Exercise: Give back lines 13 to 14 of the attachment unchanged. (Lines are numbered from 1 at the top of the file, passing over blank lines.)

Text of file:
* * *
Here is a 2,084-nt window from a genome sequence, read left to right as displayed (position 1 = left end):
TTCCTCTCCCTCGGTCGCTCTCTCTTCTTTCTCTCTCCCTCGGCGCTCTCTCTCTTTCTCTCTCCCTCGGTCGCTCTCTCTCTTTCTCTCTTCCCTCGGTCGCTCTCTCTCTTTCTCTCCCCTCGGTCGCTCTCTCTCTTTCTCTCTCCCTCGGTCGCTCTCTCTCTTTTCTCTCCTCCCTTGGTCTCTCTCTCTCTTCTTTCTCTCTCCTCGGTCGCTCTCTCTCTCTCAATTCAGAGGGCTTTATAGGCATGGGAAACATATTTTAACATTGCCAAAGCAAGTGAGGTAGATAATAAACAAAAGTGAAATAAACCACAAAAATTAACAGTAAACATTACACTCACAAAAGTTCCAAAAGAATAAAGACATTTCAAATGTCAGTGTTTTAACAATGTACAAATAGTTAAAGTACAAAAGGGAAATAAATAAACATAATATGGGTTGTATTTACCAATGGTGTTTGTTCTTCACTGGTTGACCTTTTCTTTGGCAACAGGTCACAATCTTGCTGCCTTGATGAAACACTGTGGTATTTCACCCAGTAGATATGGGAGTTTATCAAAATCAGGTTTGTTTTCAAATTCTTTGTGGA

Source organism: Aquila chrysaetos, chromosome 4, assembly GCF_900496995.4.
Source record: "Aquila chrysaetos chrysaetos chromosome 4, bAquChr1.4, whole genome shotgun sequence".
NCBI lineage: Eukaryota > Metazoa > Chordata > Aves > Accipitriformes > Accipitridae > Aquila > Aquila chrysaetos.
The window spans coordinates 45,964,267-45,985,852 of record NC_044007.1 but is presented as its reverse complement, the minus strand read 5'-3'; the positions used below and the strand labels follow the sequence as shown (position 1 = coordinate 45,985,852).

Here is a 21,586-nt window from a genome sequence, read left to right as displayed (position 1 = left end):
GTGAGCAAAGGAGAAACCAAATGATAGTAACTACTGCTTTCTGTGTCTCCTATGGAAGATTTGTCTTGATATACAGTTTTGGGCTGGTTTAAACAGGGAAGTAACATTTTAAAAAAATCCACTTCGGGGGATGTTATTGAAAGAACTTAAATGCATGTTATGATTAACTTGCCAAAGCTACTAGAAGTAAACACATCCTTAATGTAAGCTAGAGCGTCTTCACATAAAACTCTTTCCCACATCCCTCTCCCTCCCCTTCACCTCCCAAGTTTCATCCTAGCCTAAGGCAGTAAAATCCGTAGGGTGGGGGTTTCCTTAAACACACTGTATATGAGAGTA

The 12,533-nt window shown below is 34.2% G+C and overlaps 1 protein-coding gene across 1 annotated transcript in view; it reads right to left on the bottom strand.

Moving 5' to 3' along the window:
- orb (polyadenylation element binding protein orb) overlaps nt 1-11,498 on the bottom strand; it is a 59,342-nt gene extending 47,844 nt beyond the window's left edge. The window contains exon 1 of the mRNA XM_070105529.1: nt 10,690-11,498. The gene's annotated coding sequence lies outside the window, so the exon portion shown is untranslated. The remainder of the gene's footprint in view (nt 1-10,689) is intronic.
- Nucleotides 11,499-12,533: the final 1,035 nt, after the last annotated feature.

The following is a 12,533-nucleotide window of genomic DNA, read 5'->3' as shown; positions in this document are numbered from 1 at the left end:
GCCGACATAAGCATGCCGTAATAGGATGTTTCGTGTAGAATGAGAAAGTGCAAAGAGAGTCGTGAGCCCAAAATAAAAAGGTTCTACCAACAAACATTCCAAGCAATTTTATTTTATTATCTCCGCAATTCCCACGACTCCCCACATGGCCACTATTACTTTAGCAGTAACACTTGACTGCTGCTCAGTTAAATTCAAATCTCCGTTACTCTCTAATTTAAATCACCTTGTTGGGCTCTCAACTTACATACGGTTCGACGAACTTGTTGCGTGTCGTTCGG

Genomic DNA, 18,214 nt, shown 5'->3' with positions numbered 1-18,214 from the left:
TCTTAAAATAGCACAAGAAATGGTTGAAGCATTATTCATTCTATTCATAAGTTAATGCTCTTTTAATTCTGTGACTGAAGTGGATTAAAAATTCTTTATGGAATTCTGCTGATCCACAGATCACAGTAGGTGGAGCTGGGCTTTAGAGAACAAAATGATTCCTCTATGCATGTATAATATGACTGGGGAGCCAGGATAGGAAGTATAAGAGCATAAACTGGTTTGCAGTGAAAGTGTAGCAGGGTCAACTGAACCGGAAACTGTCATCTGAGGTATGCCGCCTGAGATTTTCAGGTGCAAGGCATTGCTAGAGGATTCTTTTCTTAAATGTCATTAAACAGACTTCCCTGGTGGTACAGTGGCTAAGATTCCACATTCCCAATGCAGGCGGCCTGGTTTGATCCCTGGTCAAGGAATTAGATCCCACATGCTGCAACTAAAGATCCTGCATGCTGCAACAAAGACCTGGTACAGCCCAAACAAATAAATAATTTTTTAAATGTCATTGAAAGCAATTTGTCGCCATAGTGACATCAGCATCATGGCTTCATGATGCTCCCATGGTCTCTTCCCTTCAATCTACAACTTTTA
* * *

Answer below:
The following is a 12,533-nucleotide window of genomic DNA, read 5'->3' as shown; positions in this document are numbered from 1 at the left end:
GCCGACATAAGCATGCCGTAATAGGATGTTTCGTGTAGAATGAGAAAGTGCAAAGAGAGTCGTGAGCCCAAAATAAAAAGGTTCTACCAACAAACATTCCAAGCAATTTTATTTTATTATCTCCGCAATTCCCACGACTCCCCACATGGCCACTATTACTTTAGCAGTAACACTTGACTGCTGCTCAGTTAAATTCAAATCTCCGTTACTCTCTAATTTAAATCACCTTGTTGGGCTCTCAACTTACATACGGTTCGACGAACTTGTTGCGTGTCGTTCGG